Disability rights advocates praise bill to remove offensive word from administrative code
Public hearing Tuesday in Senate committee
MADISON, Wis. — People in the disability rights community said a proposal to remove an offensive word from state regulations is long overdue.
The phrases “mentally retarded” and “mental retardation” were removed from Wisconsin state statutes under a law in 2011, but state Rep. John Jagler realized the phrases still appeared in Wisconsin administrative rules and the Wisconsin Administrative Code. He is hoping to change that with a proposal he authored with state Sen. Scott Fitzgerald.
“For reasons that I think are pretty obvious to those of us in the disability community, the term is outdated. ‘Mental retardation’ is outdated,” Jagler said.
Jagler, who counted 87 times in which the word was used in administrative rules, said the issue is personal to him as he has a 21-year-old daughter who has Down syndrome.
Can you believe it’s 2019 and the r-word still appears in Wisconsin administrative rules and the administrative code? Disability rights groups support a bipartisan bill from Rep @JohnJagler and @SenFitzgerald to replace the word with the phrase “intellectual disabilities.”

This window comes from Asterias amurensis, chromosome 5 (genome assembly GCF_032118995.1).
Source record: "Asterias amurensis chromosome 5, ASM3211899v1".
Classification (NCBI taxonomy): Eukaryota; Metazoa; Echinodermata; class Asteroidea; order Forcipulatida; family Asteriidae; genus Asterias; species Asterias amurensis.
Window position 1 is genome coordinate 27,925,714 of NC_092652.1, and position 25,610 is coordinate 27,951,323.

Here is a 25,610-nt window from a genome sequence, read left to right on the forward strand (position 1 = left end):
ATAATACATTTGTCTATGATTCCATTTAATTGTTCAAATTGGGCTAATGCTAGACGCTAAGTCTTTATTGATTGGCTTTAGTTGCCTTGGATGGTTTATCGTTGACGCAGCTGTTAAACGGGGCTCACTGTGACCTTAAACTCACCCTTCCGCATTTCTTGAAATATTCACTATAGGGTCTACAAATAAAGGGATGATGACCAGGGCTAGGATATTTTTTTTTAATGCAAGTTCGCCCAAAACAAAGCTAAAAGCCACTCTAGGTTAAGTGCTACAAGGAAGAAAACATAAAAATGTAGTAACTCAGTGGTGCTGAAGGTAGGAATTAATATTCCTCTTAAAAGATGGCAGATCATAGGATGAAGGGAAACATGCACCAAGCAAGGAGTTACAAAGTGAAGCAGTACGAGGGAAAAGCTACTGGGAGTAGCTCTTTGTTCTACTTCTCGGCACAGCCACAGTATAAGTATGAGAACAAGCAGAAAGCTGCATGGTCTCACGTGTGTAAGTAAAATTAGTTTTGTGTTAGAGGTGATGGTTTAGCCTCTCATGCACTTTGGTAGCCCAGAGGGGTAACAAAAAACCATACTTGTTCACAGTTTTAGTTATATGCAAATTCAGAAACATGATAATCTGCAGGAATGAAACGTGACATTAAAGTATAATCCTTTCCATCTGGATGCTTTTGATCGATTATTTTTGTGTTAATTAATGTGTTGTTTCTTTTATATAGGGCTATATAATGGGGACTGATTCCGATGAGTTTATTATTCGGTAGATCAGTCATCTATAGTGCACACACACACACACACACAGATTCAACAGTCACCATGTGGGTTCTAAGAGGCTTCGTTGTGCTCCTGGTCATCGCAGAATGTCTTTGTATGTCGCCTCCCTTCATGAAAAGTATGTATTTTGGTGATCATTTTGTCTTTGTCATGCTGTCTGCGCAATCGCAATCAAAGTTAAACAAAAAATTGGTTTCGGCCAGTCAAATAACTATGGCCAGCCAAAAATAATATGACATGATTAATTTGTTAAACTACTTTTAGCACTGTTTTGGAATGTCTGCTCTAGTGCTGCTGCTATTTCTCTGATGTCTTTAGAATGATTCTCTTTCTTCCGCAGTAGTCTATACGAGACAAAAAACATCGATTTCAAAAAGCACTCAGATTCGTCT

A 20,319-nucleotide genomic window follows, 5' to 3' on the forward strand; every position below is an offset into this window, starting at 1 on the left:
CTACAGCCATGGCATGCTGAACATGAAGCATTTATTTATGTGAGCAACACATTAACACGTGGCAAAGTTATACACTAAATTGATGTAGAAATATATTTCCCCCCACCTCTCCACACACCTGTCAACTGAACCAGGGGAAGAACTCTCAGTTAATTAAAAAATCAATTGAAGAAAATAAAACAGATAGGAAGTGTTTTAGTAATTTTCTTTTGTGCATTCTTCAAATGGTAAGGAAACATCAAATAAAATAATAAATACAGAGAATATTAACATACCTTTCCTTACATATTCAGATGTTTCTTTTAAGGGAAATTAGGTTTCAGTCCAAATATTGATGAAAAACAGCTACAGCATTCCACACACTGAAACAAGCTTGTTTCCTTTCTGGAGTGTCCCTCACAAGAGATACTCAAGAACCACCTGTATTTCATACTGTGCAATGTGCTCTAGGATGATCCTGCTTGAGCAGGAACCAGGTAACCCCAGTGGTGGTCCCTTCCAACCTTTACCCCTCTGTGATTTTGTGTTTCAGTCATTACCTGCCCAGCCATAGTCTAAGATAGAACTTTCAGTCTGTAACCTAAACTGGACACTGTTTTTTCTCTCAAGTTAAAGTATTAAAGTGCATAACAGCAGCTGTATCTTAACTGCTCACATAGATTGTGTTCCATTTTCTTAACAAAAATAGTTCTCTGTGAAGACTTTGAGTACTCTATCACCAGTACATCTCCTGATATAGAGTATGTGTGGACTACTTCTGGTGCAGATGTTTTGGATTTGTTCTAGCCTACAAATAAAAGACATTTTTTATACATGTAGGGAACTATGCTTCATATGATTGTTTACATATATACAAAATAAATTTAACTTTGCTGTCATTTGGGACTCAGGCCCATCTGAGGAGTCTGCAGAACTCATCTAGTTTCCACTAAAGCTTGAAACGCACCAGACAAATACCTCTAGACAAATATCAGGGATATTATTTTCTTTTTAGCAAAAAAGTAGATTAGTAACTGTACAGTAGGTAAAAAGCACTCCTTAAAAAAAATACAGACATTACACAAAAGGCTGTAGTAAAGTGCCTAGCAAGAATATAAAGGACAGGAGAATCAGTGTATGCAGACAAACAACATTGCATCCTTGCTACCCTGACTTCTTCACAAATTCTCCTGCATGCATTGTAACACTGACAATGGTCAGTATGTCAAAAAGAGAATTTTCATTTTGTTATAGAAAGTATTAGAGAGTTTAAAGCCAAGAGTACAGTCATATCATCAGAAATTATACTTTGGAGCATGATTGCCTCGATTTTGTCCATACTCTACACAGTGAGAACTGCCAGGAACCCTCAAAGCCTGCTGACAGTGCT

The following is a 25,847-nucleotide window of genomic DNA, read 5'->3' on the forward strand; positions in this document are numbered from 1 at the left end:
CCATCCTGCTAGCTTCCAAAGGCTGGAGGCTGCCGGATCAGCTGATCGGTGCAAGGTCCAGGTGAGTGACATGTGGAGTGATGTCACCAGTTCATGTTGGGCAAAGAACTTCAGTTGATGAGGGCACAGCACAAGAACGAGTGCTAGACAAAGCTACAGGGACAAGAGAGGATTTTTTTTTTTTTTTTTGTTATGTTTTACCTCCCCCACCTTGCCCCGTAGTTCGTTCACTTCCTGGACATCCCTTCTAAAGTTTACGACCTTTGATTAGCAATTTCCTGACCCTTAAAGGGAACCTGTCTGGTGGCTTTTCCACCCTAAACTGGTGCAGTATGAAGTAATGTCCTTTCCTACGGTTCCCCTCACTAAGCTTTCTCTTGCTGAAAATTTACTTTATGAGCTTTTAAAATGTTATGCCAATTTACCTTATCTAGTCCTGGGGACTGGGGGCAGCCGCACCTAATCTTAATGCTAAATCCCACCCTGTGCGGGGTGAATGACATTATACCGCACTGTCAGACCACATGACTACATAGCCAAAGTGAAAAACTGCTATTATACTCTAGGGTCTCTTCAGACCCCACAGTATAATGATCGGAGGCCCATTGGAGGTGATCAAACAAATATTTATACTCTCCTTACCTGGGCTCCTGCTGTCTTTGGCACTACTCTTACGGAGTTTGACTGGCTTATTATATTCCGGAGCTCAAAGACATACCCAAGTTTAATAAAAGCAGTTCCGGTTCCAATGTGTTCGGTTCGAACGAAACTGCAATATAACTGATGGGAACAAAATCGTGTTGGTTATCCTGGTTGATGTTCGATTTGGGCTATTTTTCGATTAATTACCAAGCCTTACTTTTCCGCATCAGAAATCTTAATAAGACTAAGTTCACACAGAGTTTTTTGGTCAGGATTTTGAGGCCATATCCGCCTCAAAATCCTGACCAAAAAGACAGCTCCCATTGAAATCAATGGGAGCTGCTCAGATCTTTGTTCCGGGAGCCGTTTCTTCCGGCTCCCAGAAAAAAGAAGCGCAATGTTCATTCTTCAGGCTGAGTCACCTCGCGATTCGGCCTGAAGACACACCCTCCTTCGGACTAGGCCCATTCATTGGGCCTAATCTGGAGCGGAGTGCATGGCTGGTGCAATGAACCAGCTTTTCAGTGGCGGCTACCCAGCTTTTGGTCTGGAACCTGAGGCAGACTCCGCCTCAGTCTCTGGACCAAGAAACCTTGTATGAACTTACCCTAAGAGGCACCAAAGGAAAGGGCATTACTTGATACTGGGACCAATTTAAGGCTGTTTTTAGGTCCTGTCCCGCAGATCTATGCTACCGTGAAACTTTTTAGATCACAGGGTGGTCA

— Rose Schmidt (@RoseSchmidtTV) February 19, 2019
Patrick Ryan, a board member of GiGi’s Playhouse in Madison, can’t help but smile as he talks about his 10-year-old daughter, Grace, who also has Down syndrome.
“We could not imagine our life without our daughter Grace,” Ryan said, calling her “the light of our life.”
He said many people grew up hearing the word “retarded,” but he is hoping a conversation can make the difference in awareness.
“We still see (the R-word) too much in lots of places in society, and it’s still somewhat accepted in lots of circles,” Ryan said.
The Senate Committee on Government Operations, Technology and Consumer Protection held a public hearing on the bill Tuesday.
As he testified before the committee, Lincoln Burr, CEO of the Disability Service Provider Network, said the word should have been removed many years ago.
“Frankly, I’ve been in the business for 25 years. We haven’t ever used that word. We call it the ‘R-word,’ and there’s a reason,” Burr said.
He said it was heartbreaking to hear from families who have heard the word directed at them in a derogatory way.
“It happens today, and we can’t stop that, but we can stop this. We can take it out of regulation, we can take it out of statute, and I think this is an important step toward where we need to be,” Burr said.
The committee chairman, state Sen. Duey Stroebel, said the committee will vote on the measure in an executive session soon.
In the state Assembly, the bill was referred to the Committee on State Affairs.
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